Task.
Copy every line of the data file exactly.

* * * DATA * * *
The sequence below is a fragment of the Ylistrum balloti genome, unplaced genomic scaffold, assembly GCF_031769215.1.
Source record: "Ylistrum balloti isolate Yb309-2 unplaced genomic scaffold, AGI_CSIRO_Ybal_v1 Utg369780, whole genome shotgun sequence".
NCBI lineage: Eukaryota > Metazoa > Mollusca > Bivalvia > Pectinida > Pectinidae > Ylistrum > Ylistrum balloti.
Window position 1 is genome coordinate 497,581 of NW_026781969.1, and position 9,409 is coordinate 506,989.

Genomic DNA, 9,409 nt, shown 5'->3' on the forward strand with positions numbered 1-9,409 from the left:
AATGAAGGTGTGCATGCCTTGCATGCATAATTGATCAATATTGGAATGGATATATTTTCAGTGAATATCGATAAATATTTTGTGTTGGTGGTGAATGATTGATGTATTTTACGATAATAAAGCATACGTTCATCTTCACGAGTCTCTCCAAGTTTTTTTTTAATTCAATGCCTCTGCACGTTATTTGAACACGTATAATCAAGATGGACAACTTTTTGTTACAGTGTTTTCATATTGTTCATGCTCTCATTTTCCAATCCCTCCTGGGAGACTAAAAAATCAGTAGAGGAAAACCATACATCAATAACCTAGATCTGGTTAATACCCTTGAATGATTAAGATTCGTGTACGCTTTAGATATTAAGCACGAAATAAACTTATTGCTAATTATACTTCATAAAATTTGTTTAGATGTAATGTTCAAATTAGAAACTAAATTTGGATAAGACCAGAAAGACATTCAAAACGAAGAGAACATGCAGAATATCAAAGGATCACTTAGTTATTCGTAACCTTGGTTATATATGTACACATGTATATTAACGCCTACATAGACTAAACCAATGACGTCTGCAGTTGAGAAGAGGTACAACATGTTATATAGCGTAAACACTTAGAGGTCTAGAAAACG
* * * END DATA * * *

The sequence below is a fragment of the Ylistrum balloti genome, unplaced genomic scaffold, assembly GCF_031769215.1.
Source record: "Ylistrum balloti isolate Yb309-2 unplaced genomic scaffold, AGI_CSIRO_Ybal_v1 Utg369780, whole genome shotgun sequence".
NCBI lineage: Eukaryota > Metazoa > Mollusca > Bivalvia > Pectinida > Pectinidae > Ylistrum > Ylistrum balloti.
Window position 1 is genome coordinate 497,581 of NW_026781969.1, and position 9,409 is coordinate 506,989.

Genomic DNA, 9,409 nt, shown 5'->3' on the forward strand with positions numbered 1-9,409 from the left:
AATGAAGGTGTGCATGCCTTGCATGCATAATTGATCAATATTGGAATGGATATATTTTCAGTGAATATCGATAAATATTTTGTGTTGGTGGTGAATGATTGATGTATTTTACGATAATAAAGCATACGTTCATCTTCACGAGTCTCTCCAAGTTTTTTTTTAATTCAATGCCTCTGCACGTTATTTGAACACGTATAATCAAGATGGACAACTTTTTGTTACAGTGTTTTCATATTGTTCATGCTCTCATTTTCCAATCCCTCCTGGGAGACTAAAAAATCAGTAGAGGAAAACCATACATCAATAACCTAGATCTGGTTAATACCCTTGAATGATTAAGATTCGTGTACGCTTTAGATATTAAGCACGAAATAAACTTATTGCTAATTATACTTCATAAAATTTGTTTAGATGTAATGTTCAAATTAGAAACTAAATTTGGATAAGACCAGAAAGACATTCAAAACGAAGAGAACATGCAGAATATCAAAGGATCACTTAGTTATTCGTAACCTTGGTTATATATGTACACATGTATATTAACGCCTACATAGACTAAACCAATGACGTCTGCAGTTGAGAAGAGGTACAACATGTTATATAGCGTAAACACTTAGAGGTCTAGAAAACG